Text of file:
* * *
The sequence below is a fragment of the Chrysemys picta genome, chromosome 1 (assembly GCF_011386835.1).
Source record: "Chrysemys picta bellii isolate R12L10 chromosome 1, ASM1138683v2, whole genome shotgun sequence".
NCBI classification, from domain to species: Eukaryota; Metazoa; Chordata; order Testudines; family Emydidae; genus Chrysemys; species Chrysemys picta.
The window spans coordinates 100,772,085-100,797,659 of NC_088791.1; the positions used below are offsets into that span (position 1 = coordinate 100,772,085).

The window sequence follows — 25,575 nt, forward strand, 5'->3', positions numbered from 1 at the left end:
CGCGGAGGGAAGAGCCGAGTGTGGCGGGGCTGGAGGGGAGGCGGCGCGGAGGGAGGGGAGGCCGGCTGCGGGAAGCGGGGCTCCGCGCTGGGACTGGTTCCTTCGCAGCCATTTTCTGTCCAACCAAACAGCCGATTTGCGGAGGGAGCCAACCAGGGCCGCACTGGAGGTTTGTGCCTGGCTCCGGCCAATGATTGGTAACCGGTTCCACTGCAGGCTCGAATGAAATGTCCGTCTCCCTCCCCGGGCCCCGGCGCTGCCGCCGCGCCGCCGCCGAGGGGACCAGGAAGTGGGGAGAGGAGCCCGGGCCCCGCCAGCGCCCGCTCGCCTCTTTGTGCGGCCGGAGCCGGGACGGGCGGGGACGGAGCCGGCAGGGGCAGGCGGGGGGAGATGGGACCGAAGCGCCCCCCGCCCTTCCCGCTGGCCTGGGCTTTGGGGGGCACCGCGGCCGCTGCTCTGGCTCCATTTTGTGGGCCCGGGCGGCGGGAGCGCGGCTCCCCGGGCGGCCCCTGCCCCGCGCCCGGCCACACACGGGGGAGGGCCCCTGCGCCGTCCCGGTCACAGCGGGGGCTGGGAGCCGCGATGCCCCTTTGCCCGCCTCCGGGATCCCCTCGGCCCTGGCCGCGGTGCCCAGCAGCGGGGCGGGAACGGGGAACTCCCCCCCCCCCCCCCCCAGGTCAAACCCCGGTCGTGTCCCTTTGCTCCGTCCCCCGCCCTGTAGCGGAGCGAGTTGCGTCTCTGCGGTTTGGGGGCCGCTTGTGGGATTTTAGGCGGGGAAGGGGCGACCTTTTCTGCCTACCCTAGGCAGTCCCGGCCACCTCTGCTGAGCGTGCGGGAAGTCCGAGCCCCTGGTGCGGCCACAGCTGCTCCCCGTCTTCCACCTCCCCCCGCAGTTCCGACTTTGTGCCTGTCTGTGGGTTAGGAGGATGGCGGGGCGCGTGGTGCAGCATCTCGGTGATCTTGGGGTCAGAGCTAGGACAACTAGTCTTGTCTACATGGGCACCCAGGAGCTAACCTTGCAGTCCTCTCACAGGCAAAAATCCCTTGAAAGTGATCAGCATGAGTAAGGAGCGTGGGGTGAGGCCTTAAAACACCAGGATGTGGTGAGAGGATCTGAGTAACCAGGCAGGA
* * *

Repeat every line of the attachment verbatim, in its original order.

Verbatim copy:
The sequence below is a fragment of the Chrysemys picta genome, chromosome 1 (assembly GCF_011386835.1).
Source record: "Chrysemys picta bellii isolate R12L10 chromosome 1, ASM1138683v2, whole genome shotgun sequence".
NCBI classification, from domain to species: Eukaryota; Metazoa; Chordata; order Testudines; family Emydidae; genus Chrysemys; species Chrysemys picta.
The window spans coordinates 100,772,085-100,797,659 of NC_088791.1; the positions used below are offsets into that span (position 1 = coordinate 100,772,085).

The window sequence follows — 25,575 nt, forward strand, 5'->3', positions numbered from 1 at the left end:
CGCGGAGGGAAGAGCCGAGTGTGGCGGGGCTGGAGGGGAGGCGGCGCGGAGGGAGGGGAGGCCGGCTGCGGGAAGCGGGGCTCCGCGCTGGGACTGGTTCCTTCGCAGCCATTTTCTGTCCAACCAAACAGCCGATTTGCGGAGGGAGCCAACCAGGGCCGCACTGGAGGTTTGTGCCTGGCTCCGGCCAATGATTGGTAACCGGTTCCACTGCAGGCTCGAATGAAATGTCCGTCTCCCTCCCCGGGCCCCGGCGCTGCCGCCGCGCCGCCGCCGAGGGGACCAGGAAGTGGGGAGAGGAGCCCGGGCCCCGCCAGCGCCCGCTCGCCTCTTTGTGCGGCCGGAGCCGGGACGGGCGGGGACGGAGCCGGCAGGGGCAGGCGGGGGGAGATGGGACCGAAGCGCCCCCCGCCCTTCCCGCTGGCCTGGGCTTTGGGGGGCACCGCGGCCGCTGCTCTGGCTCCATTTTGTGGGCCCGGGCGGCGGGAGCGCGGCTCCCCGGGCGGCCCCTGCCCCGCGCCCGGCCACACACGGGGGAGGGCCCCTGCGCCGTCCCGGTCACAGCGGGGGCTGGGAGCCGCGATGCCCCTTTGCCCGCCTCCGGGATCCCCTCGGCCCTGGCCGCGGTGCCCAGCAGCGGGGCGGGAACGGGGAACTCCCCCCCCCCCCCCCCCAGGTCAAACCCCGGTCGTGTCCCTTTGCTCCGTCCCCCGCCCTGTAGCGGAGCGAGTTGCGTCTCTGCGGTTTGGGGGCCGCTTGTGGGATTTTAGGCGGGGAAGGGGCGACCTTTTCTGCCTACCCTAGGCAGTCCCGGCCACCTCTGCTGAGCGTGCGGGAAGTCCGAGCCCCTGGTGCGGCCACAGCTGCTCCCCGTCTTCCACCTCCCCCCGCAGTTCCGACTTTGTGCCTGTCTGTGGGTTAGGAGGATGGCGGGGCGCGTGGTGCAGCATCTCGGTGATCTTGGGGTCAGAGCTAGGACAACTAGTCTTGTCTACATGGGCACCCAGGAGCTAACCTTGCAGTCCTCTCACAGGCAAAAATCCCTTGAAAGTGATCAGCATGAGTAAGGAGCGTGGGGTGAGGCCTTAAAACACCAGGATGTGGTGAGAGGATCTGAGTAACCAGGCAGGA